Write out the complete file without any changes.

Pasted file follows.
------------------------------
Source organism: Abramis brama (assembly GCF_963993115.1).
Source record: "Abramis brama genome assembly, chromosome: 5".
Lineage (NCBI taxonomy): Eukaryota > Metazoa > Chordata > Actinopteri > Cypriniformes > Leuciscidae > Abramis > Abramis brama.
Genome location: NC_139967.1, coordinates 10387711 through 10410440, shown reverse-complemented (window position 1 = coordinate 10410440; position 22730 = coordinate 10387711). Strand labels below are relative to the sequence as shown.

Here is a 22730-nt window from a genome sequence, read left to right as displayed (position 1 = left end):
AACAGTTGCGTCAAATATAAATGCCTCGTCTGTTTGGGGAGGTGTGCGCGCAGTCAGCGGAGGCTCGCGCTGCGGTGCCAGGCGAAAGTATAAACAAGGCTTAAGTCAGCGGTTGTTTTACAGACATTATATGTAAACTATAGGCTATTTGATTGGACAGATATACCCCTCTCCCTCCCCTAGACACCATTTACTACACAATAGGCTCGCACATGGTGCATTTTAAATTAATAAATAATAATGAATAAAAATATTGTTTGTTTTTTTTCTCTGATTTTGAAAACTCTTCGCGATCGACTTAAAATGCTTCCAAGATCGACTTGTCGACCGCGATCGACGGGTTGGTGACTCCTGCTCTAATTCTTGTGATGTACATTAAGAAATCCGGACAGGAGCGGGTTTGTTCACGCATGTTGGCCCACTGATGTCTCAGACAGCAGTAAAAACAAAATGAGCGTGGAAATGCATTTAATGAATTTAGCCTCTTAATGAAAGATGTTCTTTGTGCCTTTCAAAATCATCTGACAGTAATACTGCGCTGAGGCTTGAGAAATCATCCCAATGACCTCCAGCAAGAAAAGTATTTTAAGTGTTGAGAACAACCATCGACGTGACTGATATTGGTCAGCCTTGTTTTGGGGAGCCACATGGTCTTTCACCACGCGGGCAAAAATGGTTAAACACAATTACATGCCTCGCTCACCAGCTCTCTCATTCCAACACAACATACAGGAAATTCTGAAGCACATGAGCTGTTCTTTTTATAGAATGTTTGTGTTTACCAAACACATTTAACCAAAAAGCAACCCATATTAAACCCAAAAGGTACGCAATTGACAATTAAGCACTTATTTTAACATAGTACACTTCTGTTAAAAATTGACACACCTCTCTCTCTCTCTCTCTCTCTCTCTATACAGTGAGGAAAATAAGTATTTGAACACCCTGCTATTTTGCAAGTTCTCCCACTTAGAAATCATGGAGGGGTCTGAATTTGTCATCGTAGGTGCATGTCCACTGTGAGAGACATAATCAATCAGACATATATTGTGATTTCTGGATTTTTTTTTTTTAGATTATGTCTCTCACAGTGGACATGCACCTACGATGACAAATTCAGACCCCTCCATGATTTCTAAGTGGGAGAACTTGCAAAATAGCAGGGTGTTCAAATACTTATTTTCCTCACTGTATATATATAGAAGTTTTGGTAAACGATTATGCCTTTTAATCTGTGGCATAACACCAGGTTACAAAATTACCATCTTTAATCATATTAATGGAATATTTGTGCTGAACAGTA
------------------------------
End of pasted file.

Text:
Source organism: Abramis brama (assembly GCF_963993115.1).
Source record: "Abramis brama genome assembly, chromosome: 5".
Lineage (NCBI taxonomy): Eukaryota > Metazoa > Chordata > Actinopteri > Cypriniformes > Leuciscidae > Abramis > Abramis brama.
Genome location: NC_139967.1, coordinates 10387711 through 10410440, shown reverse-complemented (window position 1 = coordinate 10410440; position 22730 = coordinate 10387711). Strand labels below are relative to the sequence as shown.

Here is a 22730-nt window from a genome sequence, read left to right as displayed (position 1 = left end):
AACAGTTGCGTCAAATATAAATGCCTCGTCTGTTTGGGGAGGTGTGCGCGCAGTCAGCGGAGGCTCGCGCTGCGGTGCCAGGCGAAAGTATAAACAAGGCTTAAGTCAGCGGTTGTTTTACAGACATTATATGTAAACTATAGGCTATTTGATTGGACAGATATACCCCTCTCCCTCCCCTAGACACCATTTACTACACAATAGGCTCGCACATGGTGCATTTTAAATTAATAAATAATAATGAATAAAAATATTGTTTGTTTTTTTTCTCTGATTTTGAAAACTCTTCGCGATCGACTTAAAATGCTTCCAAGATCGACTTGTCGACCGCGATCGACGGGTTGGTGACTCCTGCTCTAATTCTTGTGATGTACATTAAGAAATCCGGACAGGAGCGGGTTTGTTCACGCATGTTGGCCCACTGATGTCTCAGACAGCAGTAAAAACAAAATGAGCGTGGAAATGCATTTAATGAATTTAGCCTCTTAATGAAAGATGTTCTTTGTGCCTTTCAAAATCATCTGACAGTAATACTGCGCTGAGGCTTGAGAAATCATCCCAATGACCTCCAGCAAGAAAAGTATTTTAAGTGTTGAGAACAACCATCGACGTGACTGATATTGGTCAGCCTTGTTTTGGGGAGCCACATGGTCTTTCACCACGCGGGCAAAAATGGTTAAACACAATTACATGCCTCGCTCACCAGCTCTCTCATTCCAACACAACATACAGGAAATTCTGAAGCACATGAGCTGTTCTTTTTATAGAATGTTTGTGTTTACCAAACACATTTAACCAAAAAGCAACCCATATTAAACCCAAAAGGTACGCAATTGACAATTAAGCACTTATTTTAACATAGTACACTTCTGTTAAAAATTGACACACCTCTCTCTCTCTCTCTCTCTCTCTCTATACAGTGAGGAAAATAAGTATTTGAACACCCTGCTATTTTGCAAGTTCTCCCACTTAGAAATCATGGAGGGGTCTGAATTTGTCATCGTAGGTGCATGTCCACTGTGAGAGACATAATCAATCAGACATATATTGTGATTTCTGGATTTTTTTTTTTTAGATTATGTCTCTCACAGTGGACATGCACCTACGATGACAAATTCAGACCCCTCCATGATTTCTAAGTGGGAGAACTTGCAAAATAGCAGGGTGTTCAAATACTTATTTTCCTCACTGTATATATATAGAAGTTTTGGTAAACGATTATGCCTTTTAATCTGTGGCATAACACCAGGTTACAAAATTACCATCTTTAATCATATTAATGGAATATTTGTGCTGAACAGTA